United States v. Barrett

178 F.3d 643 (1999) | Cited 31 times | Second Circuit | June 3, 1999

August Term, 1998

Argued: December 10, 1998

Appeal from judgment of the United States District Court for the Southern District of New York (Martin, Judge) sentencing Jeremy Barrett in connection with his guilty plea to bank fraud. We reject Barrett's challenges to sentence enhancements for abuse of position of trust and more than minimal planning and hold that his guilty plea was proper because his conduct and the circumstances of this case met the elements of bank fraud.


Jeremy E. Barrett appeals from the May 27, 1998, judgment of the United States District Court for the Southern District of New York (Martin, J.) sentencing him in connection with his guilty plea to bank fraud in violation of 18 U.S.C. § 1344. Barrett raises several challenges to his sentence, none of which has merit. In addition, Barrett makes a collateral attack on the validity of his plea in the context of a sentencing dispute. Because Barrett's conduct and state of mind satisfied the elements of bank fraud, we do not disturb Barrett's plea.


A one-count information filed on September 25, 1997, charged Barrett with bank fraud in connection with his six-year scheme to embezzle approximately $714,000 from his employer, F. Schumacher & Co. Barrett pleaded guilty to the information on September 25, 1997. Barrett began working for F. Schumacher & Co. in 1981 and was the company's vice president of sales and national sales manager when he left in 1996. Between 1990 and 1996, Barrett submitted false invoices and check requests to the company's accounting department and asked that the checks be returned to him. The false invoices reflected both actual and fictitious F. Schumacher accounts, and Barrett interspersed his fraudulent check requests with legitimate payment requests. When Barrett received the checks, he forged the payee endorsement, further endorsed the check in his name or the name of his wife, and deposited the funds in a personal account he shared with his wife. Barrett therefore presented the checks with forged endorsements to a financial institution for negotiation, and the Bank of New York paid out the funds because F. Schumacher held its account there. Using this method, Barrett acquired approximately 100 false checks totaling $714,000.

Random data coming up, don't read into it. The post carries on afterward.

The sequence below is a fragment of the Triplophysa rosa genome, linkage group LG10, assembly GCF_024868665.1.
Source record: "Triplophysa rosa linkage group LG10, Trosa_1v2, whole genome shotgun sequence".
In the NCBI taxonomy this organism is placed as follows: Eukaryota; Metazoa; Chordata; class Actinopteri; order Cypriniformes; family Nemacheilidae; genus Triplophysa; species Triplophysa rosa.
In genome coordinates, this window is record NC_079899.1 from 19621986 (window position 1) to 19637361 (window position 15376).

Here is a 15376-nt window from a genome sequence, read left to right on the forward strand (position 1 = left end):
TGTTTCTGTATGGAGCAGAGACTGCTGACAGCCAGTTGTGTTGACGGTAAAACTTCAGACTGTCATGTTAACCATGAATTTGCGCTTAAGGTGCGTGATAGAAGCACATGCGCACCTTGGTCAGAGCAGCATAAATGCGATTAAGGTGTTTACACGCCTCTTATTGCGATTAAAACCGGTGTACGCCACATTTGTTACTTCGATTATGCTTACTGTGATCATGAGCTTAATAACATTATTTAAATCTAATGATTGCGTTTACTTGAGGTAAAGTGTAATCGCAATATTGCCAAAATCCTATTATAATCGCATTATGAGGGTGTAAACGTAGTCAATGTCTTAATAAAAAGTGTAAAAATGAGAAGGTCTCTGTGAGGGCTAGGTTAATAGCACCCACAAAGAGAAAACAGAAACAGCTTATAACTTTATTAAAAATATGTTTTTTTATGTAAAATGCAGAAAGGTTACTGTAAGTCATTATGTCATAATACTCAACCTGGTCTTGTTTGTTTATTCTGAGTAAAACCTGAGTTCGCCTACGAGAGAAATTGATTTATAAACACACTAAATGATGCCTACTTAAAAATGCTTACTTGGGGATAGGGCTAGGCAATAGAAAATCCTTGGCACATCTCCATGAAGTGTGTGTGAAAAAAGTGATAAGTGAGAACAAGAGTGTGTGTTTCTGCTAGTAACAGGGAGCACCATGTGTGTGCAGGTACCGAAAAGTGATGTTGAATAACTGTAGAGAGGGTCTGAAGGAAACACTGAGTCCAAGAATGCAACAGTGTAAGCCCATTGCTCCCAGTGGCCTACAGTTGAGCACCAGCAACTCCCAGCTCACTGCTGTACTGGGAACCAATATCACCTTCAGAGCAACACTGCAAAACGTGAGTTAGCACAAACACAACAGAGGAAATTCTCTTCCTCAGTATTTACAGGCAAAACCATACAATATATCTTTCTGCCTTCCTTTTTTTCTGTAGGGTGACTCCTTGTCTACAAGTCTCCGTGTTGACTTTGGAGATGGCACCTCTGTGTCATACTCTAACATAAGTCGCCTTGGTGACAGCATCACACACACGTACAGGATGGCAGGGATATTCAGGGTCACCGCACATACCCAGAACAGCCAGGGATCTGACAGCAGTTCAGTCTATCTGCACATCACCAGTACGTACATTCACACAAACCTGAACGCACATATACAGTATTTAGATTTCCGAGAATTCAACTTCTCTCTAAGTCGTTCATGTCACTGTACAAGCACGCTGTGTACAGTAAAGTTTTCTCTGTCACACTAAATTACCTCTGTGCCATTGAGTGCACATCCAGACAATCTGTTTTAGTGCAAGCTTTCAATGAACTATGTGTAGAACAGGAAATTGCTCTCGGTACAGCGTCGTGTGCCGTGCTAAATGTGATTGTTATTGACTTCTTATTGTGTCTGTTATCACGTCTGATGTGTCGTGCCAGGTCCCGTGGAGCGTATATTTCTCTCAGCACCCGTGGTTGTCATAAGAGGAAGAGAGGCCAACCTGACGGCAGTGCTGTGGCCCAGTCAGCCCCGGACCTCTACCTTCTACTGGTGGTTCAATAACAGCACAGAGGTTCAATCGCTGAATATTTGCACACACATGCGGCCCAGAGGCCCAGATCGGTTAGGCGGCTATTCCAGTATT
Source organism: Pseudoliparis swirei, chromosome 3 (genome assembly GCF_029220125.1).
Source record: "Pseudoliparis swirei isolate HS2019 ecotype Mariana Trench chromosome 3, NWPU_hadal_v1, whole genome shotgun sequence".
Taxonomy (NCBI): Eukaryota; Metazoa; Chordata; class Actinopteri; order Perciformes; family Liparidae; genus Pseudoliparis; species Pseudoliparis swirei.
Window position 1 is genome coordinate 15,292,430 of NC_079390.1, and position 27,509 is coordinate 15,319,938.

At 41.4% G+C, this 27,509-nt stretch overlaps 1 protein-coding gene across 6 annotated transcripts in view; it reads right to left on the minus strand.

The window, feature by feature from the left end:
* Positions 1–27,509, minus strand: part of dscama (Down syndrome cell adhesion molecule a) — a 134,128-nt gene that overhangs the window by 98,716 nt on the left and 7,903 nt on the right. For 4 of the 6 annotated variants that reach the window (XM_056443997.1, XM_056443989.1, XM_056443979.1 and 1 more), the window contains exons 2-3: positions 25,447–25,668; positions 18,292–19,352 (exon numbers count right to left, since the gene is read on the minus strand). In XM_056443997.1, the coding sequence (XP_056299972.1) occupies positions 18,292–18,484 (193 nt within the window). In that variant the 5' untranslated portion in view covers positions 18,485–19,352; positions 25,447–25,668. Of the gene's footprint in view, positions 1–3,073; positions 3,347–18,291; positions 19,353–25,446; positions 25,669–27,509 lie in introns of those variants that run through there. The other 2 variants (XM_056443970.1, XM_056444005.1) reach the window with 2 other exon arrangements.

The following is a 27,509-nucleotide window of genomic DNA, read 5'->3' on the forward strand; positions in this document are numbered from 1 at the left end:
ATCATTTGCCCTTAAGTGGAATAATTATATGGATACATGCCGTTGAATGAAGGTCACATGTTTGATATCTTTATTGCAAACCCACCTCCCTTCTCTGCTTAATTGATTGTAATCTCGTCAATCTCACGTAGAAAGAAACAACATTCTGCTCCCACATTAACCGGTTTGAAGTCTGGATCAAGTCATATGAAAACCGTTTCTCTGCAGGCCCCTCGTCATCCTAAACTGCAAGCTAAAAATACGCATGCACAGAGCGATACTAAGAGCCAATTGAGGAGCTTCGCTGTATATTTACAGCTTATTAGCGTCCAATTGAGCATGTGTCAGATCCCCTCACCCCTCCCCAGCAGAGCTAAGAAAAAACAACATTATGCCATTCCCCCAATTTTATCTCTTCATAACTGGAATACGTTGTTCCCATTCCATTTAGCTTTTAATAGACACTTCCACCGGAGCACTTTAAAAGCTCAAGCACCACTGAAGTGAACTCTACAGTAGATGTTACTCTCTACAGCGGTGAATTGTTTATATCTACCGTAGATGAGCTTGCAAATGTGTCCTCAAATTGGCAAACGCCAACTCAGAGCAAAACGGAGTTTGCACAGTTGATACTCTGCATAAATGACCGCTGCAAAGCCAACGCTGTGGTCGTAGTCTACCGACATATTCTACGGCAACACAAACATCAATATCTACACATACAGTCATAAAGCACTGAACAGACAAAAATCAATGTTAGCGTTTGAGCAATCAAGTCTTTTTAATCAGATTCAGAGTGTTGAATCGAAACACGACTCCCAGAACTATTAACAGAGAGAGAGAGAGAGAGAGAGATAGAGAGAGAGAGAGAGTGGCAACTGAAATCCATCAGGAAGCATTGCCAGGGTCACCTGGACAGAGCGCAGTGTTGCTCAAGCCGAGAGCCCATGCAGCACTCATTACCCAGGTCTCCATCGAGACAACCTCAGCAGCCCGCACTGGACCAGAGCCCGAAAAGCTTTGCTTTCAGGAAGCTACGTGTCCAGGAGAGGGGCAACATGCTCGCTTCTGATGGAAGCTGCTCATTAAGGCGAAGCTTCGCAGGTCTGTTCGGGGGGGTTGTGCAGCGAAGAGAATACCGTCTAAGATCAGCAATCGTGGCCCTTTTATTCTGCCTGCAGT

After Barrett left F. Schumacher, the company discovered through internal audits that Barrett may have embezzled several hundred thousand dollars. The full extent of Barrett's crime became apparent after the Federal Bureau of Investigation ("FBI") conducted an audit and investigation. Barrett, who was represented by counsel at the time, made a full statement of confession to FBI investigators on December 13, 1996. According to Barrett, no one else was involved in his scheme, and he used most of the money to finance repairs and renovations to his house in New Canaan, Connecticut.

After conducting an evidentiary hearing, Judge Martin sentenced Barrett to 24 months imprisonment, three years supervised release, and a $100 special assessment. The court also ordered Barrett to pay restitution to F. Schumacher. Barrett now appeals his sentence.


I. Standard of review

We apply de novo review to the legal questions regarding application of the Sentencing Guidelines. See United States v. Jolly, 102 F.3d 46, 48 (2d Cir. 1996). We review the district court's findings of fact for clear error. See United States v. Farah, 991 F.2d 1065, 1068 (2d Cir. 1993).

II. Abuse of position of trust

The district court at sentencing increased Barrett's offense level calculation by two levels pursuant to U.S.S.G. § 3B1.3 because Barrett abused a position of trust in the commission of his crime. Appellant raises three challenges to this increase. First, Barrett argues that the enhancement is erroneous because his position within F. Schumacher was outside the company's financial operations and did not allow him to write checks independently. Second, appellant contends that the Sentencing Guidelines section does not apply because the bank fraud victim, the Bank of New York, did not entrust Barrett with authority. Finally, Barrett claims that the facts of his crime do not constitute bank fraud and that the enhancement would not apply if he had been properly charged with transportation or receipt of stolen property.